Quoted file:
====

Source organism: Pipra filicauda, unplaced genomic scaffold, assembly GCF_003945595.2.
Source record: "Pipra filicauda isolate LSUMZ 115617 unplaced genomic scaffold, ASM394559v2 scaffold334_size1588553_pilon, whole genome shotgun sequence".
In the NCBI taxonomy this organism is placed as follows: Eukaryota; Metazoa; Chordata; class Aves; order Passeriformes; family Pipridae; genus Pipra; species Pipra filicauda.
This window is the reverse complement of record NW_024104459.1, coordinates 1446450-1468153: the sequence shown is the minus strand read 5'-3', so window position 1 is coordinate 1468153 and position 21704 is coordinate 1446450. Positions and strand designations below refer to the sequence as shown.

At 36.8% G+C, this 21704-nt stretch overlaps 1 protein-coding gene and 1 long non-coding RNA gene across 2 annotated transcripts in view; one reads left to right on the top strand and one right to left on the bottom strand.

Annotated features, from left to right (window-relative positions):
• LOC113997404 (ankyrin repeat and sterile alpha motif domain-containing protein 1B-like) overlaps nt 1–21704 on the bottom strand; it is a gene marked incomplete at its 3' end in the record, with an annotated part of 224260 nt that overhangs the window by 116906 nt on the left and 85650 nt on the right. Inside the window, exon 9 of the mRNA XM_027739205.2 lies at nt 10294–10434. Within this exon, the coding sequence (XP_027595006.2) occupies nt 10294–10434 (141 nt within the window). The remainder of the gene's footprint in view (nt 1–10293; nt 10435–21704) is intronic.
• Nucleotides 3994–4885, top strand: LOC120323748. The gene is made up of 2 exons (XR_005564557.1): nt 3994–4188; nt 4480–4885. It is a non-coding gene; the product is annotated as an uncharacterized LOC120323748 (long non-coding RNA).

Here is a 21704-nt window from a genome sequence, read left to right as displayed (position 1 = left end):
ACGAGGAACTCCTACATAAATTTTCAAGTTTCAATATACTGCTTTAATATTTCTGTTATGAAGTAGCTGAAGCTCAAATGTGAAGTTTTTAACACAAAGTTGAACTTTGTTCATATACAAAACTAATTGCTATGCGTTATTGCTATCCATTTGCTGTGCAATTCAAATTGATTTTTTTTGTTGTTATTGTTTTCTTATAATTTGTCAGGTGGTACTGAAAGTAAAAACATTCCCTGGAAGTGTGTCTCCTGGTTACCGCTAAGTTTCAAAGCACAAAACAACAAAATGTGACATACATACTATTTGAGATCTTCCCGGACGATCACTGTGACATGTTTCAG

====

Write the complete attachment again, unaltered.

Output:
Source organism: Pipra filicauda, unplaced genomic scaffold, assembly GCF_003945595.2.
Source record: "Pipra filicauda isolate LSUMZ 115617 unplaced genomic scaffold, ASM394559v2 scaffold334_size1588553_pilon, whole genome shotgun sequence".
In the NCBI taxonomy this organism is placed as follows: Eukaryota; Metazoa; Chordata; class Aves; order Passeriformes; family Pipridae; genus Pipra; species Pipra filicauda.
This window is the reverse complement of record NW_024104459.1, coordinates 1446450-1468153: the sequence shown is the minus strand read 5'-3', so window position 1 is coordinate 1468153 and position 21704 is coordinate 1446450. Positions and strand designations below refer to the sequence as shown.

At 36.8% G+C, this 21704-nt stretch overlaps 1 protein-coding gene and 1 long non-coding RNA gene across 2 annotated transcripts in view; one reads left to right on the top strand and one right to left on the bottom strand.

Annotated features, from left to right (window-relative positions):
• LOC113997404 (ankyrin repeat and sterile alpha motif domain-containing protein 1B-like) overlaps nt 1–21704 on the bottom strand; it is a gene marked incomplete at its 3' end in the record, with an annotated part of 224260 nt that overhangs the window by 116906 nt on the left and 85650 nt on the right. Inside the window, exon 9 of the mRNA XM_027739205.2 lies at nt 10294–10434. Within this exon, the coding sequence (XP_027595006.2) occupies nt 10294–10434 (141 nt within the window). The remainder of the gene's footprint in view (nt 1–10293; nt 10435–21704) is intronic.
• Nucleotides 3994–4885, top strand: LOC120323748. The gene is made up of 2 exons (XR_005564557.1): nt 3994–4188; nt 4480–4885. It is a non-coding gene; the product is annotated as an uncharacterized LOC120323748 (long non-coding RNA).

Here is a 21704-nt window from a genome sequence, read left to right as displayed (position 1 = left end):
ACGAGGAACTCCTACATAAATTTTCAAGTTTCAATATACTGCTTTAATATTTCTGTTATGAAGTAGCTGAAGCTCAAATGTGAAGTTTTTAACACAAAGTTGAACTTTGTTCATATACAAAACTAATTGCTATGCGTTATTGCTATCCATTTGCTGTGCAATTCAAATTGATTTTTTTTGTTGTTATTGTTTTCTTATAATTTGTCAGGTGGTACTGAAAGTAAAAACATTCCCTGGAAGTGTGTCTCCTGGTTACCGCTAAGTTTCAAAGCACAAAACAACAAAATGTGACATACATACTATTTGAGATCTTCCCGGACGATCACTGTGACATGTTTCAG